Victor Dzau. Image courtesy Duke Medicine


A statement from Duke University Medicine News dated Feb. 19, 2014

DURHAM, N.C. – Victor J. Dzau, M.D., chancellor for health affairs at Duke University and president and chief executive officer for the Duke University Health System, has been named president of the Institute of Medicine (IOM). Dzau will be leaving Duke on June 30, 2014, and will succeed current IOM president Harvey V. Fineberg, M.D., Ph.D., effective July 1, 2014.

Victor Dzau. Image courtesy Duke Medicine
Victor Dzau. Image courtesy Duke Medicine

Dzau is recognized nationally and internationally for his visionary and transformational leadership across Duke Medicine’s renowned academic, research and clinical care enterprises. He is also an acclaimed voice in academic health systems, national health policy, health care innovation and global health. Dzau has served as an advisor to universities, corporations and foreign governments, and is a member of the Board of Health Governors and chair of the Global Agenda Council on Personalized and Precision Medicine for the World Economic Forum.

“I’m deeply honored to become the next president of the IOM and recognize the critically important role that the IOM will have in improving the health of the nation at a time of extraordinary evolution in biomedical research and health care delivery,” Dzau said. “The explosion of new data resources, novel technologies and breathtaking research advances make this the most promising time in history for driving innovations that will improve health care delivery, outcomes and quality.”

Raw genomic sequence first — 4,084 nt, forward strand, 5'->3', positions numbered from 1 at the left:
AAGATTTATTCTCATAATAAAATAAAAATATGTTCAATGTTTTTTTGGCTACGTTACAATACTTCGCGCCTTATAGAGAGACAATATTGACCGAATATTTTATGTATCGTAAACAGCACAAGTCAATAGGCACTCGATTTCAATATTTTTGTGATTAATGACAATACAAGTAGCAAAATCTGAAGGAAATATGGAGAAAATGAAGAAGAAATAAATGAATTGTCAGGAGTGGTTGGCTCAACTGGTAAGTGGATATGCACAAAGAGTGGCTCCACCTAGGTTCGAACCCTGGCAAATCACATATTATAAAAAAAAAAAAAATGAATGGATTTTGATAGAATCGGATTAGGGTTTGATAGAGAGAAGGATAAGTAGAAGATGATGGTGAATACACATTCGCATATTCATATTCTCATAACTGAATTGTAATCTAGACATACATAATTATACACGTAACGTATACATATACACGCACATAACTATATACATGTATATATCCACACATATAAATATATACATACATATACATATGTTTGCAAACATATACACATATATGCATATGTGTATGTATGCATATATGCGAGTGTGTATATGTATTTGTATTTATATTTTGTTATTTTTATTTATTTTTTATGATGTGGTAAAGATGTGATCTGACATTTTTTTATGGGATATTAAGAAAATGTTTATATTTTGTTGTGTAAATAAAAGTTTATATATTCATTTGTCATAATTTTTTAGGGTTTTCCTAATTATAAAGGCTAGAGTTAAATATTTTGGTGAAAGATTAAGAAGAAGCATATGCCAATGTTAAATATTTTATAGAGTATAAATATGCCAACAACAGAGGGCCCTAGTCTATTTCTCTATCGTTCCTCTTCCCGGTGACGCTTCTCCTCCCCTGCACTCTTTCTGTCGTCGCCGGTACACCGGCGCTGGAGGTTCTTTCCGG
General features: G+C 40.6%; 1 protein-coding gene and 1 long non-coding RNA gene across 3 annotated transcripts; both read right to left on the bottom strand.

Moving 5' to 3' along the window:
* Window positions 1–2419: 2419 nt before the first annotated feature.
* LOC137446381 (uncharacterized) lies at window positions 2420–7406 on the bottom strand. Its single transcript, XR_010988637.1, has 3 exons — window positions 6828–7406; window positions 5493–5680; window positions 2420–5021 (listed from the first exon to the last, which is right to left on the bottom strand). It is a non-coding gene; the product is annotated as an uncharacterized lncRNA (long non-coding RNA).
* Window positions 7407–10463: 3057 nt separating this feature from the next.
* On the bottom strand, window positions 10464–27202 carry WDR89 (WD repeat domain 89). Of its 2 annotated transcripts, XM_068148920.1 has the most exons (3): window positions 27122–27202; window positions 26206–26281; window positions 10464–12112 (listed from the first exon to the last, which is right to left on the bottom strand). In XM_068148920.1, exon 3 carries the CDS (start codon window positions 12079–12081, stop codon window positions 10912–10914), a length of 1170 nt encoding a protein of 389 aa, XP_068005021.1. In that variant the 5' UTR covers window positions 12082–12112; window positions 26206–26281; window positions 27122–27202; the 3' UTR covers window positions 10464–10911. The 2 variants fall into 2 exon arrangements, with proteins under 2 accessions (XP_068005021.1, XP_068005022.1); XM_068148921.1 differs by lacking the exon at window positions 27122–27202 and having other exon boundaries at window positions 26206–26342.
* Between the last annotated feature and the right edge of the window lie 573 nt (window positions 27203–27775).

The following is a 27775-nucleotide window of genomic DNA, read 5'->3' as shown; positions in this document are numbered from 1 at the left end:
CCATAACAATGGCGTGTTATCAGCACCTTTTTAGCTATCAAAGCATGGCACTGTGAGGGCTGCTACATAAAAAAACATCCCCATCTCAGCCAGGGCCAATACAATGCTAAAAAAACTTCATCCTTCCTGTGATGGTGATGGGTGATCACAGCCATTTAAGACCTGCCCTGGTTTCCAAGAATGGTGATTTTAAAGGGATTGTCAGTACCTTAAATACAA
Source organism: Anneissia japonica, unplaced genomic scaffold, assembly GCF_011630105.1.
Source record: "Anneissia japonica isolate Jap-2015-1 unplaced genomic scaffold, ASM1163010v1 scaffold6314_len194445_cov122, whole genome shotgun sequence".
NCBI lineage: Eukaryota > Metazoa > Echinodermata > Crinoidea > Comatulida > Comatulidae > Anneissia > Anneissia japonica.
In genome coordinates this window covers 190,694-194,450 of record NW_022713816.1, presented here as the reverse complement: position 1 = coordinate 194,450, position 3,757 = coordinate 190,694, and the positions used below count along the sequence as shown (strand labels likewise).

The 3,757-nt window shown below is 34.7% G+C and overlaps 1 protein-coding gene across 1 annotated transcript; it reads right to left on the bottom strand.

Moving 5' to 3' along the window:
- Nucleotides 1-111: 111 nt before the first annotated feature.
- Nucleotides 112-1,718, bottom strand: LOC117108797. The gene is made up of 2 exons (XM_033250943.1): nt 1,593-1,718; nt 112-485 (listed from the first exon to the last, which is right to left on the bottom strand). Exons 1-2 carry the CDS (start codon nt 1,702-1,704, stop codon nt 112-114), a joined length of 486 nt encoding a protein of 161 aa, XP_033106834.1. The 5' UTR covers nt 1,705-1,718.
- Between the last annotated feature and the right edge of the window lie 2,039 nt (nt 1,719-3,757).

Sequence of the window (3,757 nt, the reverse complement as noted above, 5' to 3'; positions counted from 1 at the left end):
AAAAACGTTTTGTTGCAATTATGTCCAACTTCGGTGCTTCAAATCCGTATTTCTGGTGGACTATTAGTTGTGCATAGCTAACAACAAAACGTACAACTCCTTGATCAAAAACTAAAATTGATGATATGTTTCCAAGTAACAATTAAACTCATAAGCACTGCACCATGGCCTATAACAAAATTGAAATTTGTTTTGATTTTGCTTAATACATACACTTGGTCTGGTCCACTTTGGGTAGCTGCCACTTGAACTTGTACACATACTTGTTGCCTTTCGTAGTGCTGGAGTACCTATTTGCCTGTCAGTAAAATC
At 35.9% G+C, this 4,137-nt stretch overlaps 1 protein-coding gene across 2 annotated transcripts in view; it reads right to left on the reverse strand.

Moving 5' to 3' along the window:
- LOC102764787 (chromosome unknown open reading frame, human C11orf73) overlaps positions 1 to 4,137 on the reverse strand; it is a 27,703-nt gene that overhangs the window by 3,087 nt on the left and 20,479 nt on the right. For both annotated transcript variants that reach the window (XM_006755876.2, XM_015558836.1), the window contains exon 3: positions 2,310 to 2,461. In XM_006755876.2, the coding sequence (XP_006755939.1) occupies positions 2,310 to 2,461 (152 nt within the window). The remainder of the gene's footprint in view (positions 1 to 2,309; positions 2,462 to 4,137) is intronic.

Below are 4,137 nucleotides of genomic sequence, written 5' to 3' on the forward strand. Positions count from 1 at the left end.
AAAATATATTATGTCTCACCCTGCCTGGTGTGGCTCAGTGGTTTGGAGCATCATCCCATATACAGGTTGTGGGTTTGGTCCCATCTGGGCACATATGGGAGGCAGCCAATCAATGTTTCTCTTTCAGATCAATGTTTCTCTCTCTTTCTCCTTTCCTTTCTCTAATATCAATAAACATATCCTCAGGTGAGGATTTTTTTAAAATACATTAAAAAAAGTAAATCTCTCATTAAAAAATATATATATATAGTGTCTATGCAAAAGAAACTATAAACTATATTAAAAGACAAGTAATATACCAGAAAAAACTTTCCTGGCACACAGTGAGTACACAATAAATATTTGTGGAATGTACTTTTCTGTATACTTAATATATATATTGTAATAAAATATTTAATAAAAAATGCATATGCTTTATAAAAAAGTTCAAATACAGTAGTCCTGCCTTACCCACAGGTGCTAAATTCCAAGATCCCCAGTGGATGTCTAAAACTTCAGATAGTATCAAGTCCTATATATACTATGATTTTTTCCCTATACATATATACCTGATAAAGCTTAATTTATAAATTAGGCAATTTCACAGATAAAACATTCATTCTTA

Under the congressional charter of the National Academy of Sciences, the Institute of Medicine is recognized widely as a primary source for independent, scientifically informed analysis and recommendations on health issues. IOM provides advice to government policymakers, health professionals, and the public on issues such as health care delivery and quality, the obesity epidemic, vaccine safety, nutrition, cancer prevention and management, and military and veterans’ health.

In his nearly 10 years at Duke, Dzau has been the driving force behind the creation of the Duke–National University of Singapore Graduate Medical School, as well as the Duke Global Health Institute, Duke Institute for Health Innovation, Duke Cancer Institute and the Duke Translational Medicine Institute. Most recently, under his leadership, Duke University Health System has undergone a historic system-wide transformation of its clinical information systems to a single, state-of-the-art electronic health record. Dzau also led a transformation of the Duke Medicine campus that has added the new Duke Cancer Center facility, the Duke Medicine Pavilion, the Trent Semans Center for Health Education, a new Duke University School of Nursing facility, and a Duke Eye Center building that is under construction.

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